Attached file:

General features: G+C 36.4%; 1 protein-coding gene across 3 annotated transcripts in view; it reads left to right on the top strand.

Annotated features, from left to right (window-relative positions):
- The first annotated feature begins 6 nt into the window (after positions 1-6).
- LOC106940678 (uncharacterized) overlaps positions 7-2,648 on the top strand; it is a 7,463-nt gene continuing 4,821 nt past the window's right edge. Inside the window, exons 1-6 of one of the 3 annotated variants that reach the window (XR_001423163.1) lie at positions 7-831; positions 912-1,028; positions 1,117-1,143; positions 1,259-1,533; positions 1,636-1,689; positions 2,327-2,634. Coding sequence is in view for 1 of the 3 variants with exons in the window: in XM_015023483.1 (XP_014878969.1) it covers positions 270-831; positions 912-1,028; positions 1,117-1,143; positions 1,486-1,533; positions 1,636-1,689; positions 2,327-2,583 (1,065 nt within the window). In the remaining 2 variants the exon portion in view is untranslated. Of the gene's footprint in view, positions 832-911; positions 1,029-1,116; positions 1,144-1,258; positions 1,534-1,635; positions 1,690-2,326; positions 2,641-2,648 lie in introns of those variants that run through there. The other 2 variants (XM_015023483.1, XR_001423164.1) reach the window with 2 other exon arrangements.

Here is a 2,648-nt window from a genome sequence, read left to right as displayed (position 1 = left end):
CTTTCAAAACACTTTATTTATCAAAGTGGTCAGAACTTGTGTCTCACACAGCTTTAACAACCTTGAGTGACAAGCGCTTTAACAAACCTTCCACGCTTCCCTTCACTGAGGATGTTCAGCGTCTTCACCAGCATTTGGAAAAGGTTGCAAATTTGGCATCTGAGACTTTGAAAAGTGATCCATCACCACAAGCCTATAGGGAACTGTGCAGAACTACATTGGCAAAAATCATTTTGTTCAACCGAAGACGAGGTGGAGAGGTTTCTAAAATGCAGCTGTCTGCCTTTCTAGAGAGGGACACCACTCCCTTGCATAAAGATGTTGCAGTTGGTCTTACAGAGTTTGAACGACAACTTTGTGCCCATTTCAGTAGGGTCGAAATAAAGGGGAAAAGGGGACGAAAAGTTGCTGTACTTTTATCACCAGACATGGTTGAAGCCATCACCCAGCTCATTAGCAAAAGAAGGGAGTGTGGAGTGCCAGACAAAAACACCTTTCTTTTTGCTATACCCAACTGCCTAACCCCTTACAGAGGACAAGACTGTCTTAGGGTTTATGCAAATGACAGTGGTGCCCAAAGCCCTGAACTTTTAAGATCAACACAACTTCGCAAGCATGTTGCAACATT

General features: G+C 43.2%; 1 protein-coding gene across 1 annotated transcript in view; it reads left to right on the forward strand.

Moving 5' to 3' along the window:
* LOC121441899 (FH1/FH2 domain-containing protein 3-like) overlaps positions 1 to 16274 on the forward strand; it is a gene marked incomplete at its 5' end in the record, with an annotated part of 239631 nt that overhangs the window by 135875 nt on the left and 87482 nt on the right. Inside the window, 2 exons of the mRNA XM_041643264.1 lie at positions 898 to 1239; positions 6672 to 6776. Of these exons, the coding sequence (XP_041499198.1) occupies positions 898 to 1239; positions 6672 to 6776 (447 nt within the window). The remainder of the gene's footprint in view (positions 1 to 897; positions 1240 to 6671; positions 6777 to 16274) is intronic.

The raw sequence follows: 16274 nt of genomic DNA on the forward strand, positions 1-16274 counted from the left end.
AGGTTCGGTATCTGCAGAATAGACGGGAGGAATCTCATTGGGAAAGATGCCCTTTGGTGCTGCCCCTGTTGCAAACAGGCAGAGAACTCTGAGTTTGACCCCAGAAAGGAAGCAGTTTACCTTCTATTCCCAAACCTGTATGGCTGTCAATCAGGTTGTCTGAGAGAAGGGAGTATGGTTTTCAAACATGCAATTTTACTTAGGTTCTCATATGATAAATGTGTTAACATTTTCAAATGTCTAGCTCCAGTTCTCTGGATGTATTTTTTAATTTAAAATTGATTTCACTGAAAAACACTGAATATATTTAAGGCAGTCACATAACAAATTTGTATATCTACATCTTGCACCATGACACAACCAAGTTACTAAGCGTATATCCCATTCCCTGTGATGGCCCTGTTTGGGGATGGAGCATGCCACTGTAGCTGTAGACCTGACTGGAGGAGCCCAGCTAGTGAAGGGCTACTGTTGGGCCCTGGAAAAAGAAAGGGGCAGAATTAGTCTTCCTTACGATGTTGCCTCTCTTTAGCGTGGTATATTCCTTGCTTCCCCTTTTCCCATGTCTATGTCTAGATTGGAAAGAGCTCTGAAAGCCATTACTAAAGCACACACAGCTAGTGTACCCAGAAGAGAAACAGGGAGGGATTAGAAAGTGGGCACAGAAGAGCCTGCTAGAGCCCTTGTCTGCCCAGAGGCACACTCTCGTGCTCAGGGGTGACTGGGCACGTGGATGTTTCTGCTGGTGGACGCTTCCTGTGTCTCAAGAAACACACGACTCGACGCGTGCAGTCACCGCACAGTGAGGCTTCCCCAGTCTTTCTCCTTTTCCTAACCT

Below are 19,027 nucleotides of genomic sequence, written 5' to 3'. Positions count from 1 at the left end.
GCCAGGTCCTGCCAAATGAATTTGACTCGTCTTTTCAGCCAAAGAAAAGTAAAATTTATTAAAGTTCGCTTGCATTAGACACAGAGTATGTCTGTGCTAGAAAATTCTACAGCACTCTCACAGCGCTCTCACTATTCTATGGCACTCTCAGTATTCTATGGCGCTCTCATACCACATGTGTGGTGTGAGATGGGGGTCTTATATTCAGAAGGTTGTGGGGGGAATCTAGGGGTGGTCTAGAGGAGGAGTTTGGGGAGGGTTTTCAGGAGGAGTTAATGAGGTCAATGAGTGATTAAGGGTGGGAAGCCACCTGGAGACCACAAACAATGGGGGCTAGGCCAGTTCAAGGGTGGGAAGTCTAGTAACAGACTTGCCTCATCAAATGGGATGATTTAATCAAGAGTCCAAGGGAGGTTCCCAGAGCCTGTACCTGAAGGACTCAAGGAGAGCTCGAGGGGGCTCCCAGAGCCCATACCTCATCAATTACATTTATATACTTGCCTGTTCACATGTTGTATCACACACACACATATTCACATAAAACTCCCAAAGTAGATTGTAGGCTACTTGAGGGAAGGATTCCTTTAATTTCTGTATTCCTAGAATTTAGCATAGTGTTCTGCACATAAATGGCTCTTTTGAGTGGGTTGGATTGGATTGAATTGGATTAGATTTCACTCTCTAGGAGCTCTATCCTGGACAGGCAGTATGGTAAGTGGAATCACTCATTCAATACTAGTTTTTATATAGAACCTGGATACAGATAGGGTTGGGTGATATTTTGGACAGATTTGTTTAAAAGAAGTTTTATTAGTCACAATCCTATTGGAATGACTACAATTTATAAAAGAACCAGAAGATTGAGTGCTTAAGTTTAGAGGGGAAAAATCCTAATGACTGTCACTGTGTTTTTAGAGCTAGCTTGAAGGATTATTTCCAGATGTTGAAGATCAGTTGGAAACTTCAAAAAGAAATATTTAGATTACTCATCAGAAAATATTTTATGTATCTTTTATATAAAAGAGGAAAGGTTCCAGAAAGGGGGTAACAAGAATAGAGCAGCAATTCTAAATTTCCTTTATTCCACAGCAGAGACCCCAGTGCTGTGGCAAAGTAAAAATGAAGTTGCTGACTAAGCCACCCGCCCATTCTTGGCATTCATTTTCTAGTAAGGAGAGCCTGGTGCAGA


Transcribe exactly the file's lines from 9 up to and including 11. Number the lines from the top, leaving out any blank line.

* LOC121441899 (FH1/FH2 domain-containing protein 3-like) overlaps positions 1 to 16274 on the forward strand; it is a gene marked incomplete at its 5' end in the record, with an annotated part of 239631 nt that overhangs the window by 135875 nt on the left and 87482 nt on the right. Inside the window, 2 exons of the mRNA XM_041643264.1 lie at positions 898 to 1239; positions 6672 to 6776. Of these exons, the coding sequence (XP_041499198.1) occupies positions 898 to 1239; positions 6672 to 6776 (447 nt within the window). The remainder of the gene's footprint in view (positions 1 to 897; positions 1240 to 6671; positions 6777 to 16274) is intronic.

The raw sequence follows: 16274 nt of genomic DNA on the forward strand, positions 1-16274 counted from the left end.
AGGTTCGGTATCTGCAGAATAGACGGGAGGAATCTCATTGGGAAAGATGCCCTTTGGTGCTGCCCCTGTTGCAAACAGGCAGAGAACTCTGAGTTTGACCCCAGAAAGGAAGCAGTTTACCTTCTATTCCCAAACCTGTATGGCTGTCAATCAGGTTGTCTGAGAGAAGGGAGTATGGTTTTCAAACATGCAATTTTACTTAGGTTCTCATATGATAAATGTGTTAACATTTTCAAATGTCTAGCTCCAGTTCTCTGGATGTATTTTTTAATTTAAAATTGATTTCACTGAAAAACACTGAATATATTTAAGGCAGTCACATAACAAATTTGTATATCTACATCTTGCACCATGACACAACCAAGTTACTAAGCGTATATCCCATTCCCTGTGATGGCCCTGTTTGGGGATGGAGCATGCCACTGTAGCTGTAGACCTGACTGGAGGAGCCCAGCTAGTGAAGGGCTACTGTTGGGCCCTGGAAAAAGAAAGGGGCAGAATTAGTCTTCCTTACGATGTTGCCTCTCTTTAGCGTGGTATATTCCTTGCTTCCCCTTTTCCCATGTCTATGTCTAGATTGGAAAGAGCTCTGAAAGCCATTACTAAAGCACACACAGCTAGTGTACCCAGAAGAGAAACAGGGAGGGATTAGAAAGTGGGCACAGAAGAGCCTGCTAGAGCCCTTGTCTGCCCAGAGGCACACTCTCGTGCTCAGGGGTGACTGGGCACGTGGATGTTTCTGCTGGTGGACGCTTCCTGTGTCTCAAGAAACACACGACTCGACGCGTGCAGTCACCGCACAGTGAGGCTTCCCCAGTCTTTCTCCTTTTCCTAACCT